ECR - overheads query

twinmeister Well-KnownRegistered Posts: 122
Could anyone give me a real life example of:
a) variable production overhead
b) fixed production overhead
c) variable non-production overhead
d) fixed non-production overhead

Many thanks.


  • definite.studies
    definite.studies Feels At Home Registered Posts: 88
    I suppose different companies could decide to handle costs in different ways, depending on how significant they were and the overhead usage patterns of different products. I thought of the following items.

    a) Variable Production O/H: Usage-dependent machine servicing, and replacement of worn parts. Perhaps electricity used by machinery, if this is measured separately.

    b) Fixed Production O/H: Factory rent & rates.

    c) Variable Non-Production O/H: Delivery van fuel consumption perhaps. This might be allocated based on the number of deliveries of different products if the information was available.

    d) Fixed Non-Production O/H: Office rent & rates.

    Although, when I did the ECR 2 years ago I'm sure we didn't need to know about variable overheads.

    Hope this helps! :001_smile:
  • twinmeister
    twinmeister Well-Known Registered Posts: 122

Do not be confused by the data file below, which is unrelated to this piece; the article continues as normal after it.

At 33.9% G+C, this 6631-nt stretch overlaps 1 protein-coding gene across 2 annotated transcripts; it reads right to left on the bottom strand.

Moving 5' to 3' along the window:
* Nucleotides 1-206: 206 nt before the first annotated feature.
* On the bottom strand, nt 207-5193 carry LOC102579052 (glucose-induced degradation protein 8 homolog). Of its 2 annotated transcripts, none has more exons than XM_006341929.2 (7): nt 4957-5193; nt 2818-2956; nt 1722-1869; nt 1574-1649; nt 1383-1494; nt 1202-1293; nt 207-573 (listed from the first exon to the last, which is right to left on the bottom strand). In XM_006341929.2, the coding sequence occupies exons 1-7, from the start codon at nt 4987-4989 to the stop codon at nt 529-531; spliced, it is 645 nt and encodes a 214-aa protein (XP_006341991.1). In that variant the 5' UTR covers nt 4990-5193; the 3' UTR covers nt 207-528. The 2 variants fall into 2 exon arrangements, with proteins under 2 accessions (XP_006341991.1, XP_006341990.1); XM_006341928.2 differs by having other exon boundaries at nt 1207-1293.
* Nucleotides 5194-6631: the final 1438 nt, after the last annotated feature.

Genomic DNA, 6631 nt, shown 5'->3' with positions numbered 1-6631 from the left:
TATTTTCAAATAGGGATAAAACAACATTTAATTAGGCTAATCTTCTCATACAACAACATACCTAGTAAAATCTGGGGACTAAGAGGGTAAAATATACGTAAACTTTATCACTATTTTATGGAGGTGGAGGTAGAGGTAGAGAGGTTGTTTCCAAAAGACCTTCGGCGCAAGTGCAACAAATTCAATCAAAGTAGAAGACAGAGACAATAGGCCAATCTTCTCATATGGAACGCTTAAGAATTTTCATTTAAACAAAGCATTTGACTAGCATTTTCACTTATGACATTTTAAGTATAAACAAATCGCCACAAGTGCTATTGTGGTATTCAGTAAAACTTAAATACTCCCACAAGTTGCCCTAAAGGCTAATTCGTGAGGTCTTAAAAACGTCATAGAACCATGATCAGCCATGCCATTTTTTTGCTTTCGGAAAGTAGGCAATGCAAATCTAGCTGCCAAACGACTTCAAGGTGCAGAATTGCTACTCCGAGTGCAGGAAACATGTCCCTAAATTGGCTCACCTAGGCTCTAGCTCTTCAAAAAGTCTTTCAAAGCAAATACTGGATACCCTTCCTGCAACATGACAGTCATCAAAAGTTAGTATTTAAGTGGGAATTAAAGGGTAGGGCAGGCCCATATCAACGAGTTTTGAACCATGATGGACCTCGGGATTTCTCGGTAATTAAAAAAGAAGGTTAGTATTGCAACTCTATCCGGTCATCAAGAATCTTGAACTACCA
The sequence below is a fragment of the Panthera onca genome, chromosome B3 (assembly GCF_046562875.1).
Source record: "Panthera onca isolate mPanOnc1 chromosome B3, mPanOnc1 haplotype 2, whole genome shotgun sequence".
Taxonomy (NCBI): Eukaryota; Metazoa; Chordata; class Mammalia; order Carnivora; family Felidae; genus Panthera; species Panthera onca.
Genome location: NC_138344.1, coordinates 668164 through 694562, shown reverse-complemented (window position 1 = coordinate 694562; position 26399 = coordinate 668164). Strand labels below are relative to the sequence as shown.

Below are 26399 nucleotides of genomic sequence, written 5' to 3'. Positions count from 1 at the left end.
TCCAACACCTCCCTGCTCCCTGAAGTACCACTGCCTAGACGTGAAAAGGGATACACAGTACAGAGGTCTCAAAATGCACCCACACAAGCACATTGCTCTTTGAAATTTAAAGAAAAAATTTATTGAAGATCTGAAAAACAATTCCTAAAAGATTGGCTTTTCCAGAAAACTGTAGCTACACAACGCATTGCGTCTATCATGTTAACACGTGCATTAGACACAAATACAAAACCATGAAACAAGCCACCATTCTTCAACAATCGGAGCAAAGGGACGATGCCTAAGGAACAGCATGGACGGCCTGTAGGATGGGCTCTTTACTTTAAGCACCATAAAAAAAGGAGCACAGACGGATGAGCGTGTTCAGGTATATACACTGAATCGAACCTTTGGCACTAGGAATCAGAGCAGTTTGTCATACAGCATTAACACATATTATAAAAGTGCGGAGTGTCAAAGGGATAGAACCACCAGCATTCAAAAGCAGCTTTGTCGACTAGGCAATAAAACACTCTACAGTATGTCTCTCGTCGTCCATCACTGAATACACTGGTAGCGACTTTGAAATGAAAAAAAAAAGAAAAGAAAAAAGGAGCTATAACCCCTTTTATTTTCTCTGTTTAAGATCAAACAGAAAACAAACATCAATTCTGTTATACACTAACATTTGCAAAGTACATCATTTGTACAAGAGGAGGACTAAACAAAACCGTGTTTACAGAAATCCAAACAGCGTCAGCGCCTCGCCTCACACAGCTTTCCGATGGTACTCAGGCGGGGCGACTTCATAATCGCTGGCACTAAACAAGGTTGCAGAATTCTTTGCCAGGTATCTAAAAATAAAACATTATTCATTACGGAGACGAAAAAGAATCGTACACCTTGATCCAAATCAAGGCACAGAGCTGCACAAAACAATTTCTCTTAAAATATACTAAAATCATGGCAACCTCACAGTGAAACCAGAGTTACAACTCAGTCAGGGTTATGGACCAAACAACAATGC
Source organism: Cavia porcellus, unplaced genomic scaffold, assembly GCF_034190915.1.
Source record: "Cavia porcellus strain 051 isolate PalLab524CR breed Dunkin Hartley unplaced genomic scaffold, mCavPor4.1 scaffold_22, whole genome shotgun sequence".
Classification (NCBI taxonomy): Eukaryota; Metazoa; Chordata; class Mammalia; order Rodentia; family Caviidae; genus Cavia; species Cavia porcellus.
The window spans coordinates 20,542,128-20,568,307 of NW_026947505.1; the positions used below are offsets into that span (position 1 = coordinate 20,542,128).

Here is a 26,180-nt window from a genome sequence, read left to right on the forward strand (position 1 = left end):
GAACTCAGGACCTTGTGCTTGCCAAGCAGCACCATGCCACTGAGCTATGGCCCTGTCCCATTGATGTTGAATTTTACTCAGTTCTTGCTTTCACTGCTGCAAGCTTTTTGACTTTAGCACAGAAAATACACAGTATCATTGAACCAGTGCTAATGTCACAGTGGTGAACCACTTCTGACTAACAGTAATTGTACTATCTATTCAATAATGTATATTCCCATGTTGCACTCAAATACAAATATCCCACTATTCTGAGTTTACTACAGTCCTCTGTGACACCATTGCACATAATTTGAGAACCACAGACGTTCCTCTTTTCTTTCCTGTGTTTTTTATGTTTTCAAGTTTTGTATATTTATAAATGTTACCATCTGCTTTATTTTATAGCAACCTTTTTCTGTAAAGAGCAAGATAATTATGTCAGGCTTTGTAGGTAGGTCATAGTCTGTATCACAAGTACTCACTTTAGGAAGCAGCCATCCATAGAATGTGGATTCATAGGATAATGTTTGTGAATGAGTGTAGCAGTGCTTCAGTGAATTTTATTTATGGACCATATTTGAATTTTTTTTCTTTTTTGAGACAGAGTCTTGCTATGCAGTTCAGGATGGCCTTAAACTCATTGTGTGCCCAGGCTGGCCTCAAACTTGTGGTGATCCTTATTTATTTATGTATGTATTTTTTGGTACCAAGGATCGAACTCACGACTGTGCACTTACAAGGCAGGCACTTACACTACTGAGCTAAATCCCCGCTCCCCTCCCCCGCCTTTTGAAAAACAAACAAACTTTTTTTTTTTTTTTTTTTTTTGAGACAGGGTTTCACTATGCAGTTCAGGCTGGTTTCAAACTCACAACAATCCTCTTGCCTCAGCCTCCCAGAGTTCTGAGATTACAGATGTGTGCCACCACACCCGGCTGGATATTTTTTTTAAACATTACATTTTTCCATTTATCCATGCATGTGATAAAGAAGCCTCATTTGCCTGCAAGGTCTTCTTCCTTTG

ECR - Overheads query

    Just getting confused about profit statements using marginal and absorption costing, so I wanted have a clear idea of what would be classed as variable overhead (and therefore included in marginal costing?) and a fixed overhead (and therefore the extra bit included in absorption costing?)

    Have I understood marginal and absorption costing correctly?

    Many thanks.
  • definite.studies
    definite.studies Feels At Home Registered Posts: 88
    When they talk about "variable costs", this means a cost that scales up in proportion to the level of production. Costs like electricity or gas may be treated as semi-variable because they contain both a fixed part and a variable part which can be directly related to the level of output.

    If you are not told how a cost increases with output level then you are obliged to treat it as a fixed cost.
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